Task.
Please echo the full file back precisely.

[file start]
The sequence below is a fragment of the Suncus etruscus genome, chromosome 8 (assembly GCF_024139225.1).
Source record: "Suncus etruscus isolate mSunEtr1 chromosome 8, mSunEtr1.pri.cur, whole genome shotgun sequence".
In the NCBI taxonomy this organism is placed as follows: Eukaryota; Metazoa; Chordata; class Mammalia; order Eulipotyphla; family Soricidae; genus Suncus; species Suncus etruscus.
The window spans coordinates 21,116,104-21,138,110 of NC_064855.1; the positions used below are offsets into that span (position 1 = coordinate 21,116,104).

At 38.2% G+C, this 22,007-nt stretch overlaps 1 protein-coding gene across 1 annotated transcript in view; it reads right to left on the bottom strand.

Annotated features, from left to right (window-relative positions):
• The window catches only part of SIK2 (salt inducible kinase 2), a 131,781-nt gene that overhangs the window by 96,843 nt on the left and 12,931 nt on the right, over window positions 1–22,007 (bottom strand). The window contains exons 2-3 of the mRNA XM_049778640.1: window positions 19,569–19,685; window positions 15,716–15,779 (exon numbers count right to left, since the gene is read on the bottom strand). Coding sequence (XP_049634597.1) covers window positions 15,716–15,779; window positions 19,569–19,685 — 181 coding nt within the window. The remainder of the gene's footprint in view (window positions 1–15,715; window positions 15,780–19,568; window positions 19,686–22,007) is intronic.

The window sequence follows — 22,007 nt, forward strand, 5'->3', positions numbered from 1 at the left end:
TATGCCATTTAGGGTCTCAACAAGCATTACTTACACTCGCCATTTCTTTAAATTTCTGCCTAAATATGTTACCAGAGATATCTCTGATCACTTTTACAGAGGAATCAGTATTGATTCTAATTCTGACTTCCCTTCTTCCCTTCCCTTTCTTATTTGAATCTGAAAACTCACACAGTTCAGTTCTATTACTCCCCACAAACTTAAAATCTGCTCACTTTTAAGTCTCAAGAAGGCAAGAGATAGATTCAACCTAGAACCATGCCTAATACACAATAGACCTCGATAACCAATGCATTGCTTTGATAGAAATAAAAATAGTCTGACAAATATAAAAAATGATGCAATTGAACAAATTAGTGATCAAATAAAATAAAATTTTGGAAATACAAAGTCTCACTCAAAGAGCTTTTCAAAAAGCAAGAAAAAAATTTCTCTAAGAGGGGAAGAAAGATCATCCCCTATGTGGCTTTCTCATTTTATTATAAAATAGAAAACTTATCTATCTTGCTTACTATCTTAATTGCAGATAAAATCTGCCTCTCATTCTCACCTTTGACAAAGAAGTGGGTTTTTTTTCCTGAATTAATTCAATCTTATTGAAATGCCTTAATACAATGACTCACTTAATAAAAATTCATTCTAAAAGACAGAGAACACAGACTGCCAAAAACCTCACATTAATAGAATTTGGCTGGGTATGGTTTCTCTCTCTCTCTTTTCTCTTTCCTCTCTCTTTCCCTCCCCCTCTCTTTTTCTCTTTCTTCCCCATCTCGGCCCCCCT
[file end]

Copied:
The sequence below is a fragment of the Suncus etruscus genome, chromosome 8 (assembly GCF_024139225.1).
Source record: "Suncus etruscus isolate mSunEtr1 chromosome 8, mSunEtr1.pri.cur, whole genome shotgun sequence".
In the NCBI taxonomy this organism is placed as follows: Eukaryota; Metazoa; Chordata; class Mammalia; order Eulipotyphla; family Soricidae; genus Suncus; species Suncus etruscus.
The window spans coordinates 21,116,104-21,138,110 of NC_064855.1; the positions used below are offsets into that span (position 1 = coordinate 21,116,104).

At 38.2% G+C, this 22,007-nt stretch overlaps 1 protein-coding gene across 1 annotated transcript in view; it reads right to left on the bottom strand.

Annotated features, from left to right (window-relative positions):
• The window catches only part of SIK2 (salt inducible kinase 2), a 131,781-nt gene that overhangs the window by 96,843 nt on the left and 12,931 nt on the right, over window positions 1–22,007 (bottom strand). The window contains exons 2-3 of the mRNA XM_049778640.1: window positions 19,569–19,685; window positions 15,716–15,779 (exon numbers count right to left, since the gene is read on the bottom strand). Coding sequence (XP_049634597.1) covers window positions 15,716–15,779; window positions 19,569–19,685 — 181 coding nt within the window. The remainder of the gene's footprint in view (window positions 1–15,715; window positions 15,780–19,568; window positions 19,686–22,007) is intronic.

The window sequence follows — 22,007 nt, forward strand, 5'->3', positions numbered from 1 at the left end:
TATGCCATTTAGGGTCTCAACAAGCATTACTTACACTCGCCATTTCTTTAAATTTCTGCCTAAATATGTTACCAGAGATATCTCTGATCACTTTTACAGAGGAATCAGTATTGATTCTAATTCTGACTTCCCTTCTTCCCTTCCCTTTCTTATTTGAATCTGAAAACTCACACAGTTCAGTTCTATTACTCCCCACAAACTTAAAATCTGCTCACTTTTAAGTCTCAAGAAGGCAAGAGATAGATTCAACCTAGAACCATGCCTAATACACAATAGACCTCGATAACCAATGCATTGCTTTGATAGAAATAAAAATAGTCTGACAAATATAAAAAATGATGCAATTGAACAAATTAGTGATCAAATAAAATAAAATTTTGGAAATACAAAGTCTCACTCAAAGAGCTTTTCAAAAAGCAAGAAAAAAATTTCTCTAAGAGGGGAAGAAAGATCATCCCCTATGTGGCTTTCTCATTTTATTATAAAATAGAAAACTTATCTATCTTGCTTACTATCTTAATTGCAGATAAAATCTGCCTCTCATTCTCACCTTTGACAAAGAAGTGGGTTTTTTTTCCTGAATTAATTCAATCTTATTGAAATGCCTTAATACAATGACTCACTTAATAAAAATTCATTCTAAAAGACAGAGAACACAGACTGCCAAAAACCTCACATTAATAGAATTTGGCTGGGTATGGTTTCTCTCTCTCTCTTTTCTCTTTCCTCTCTCTTTCCCTCCCCCTCTCTTTTTCTCTTTCTTCCCCATCTCGGCCCCCCT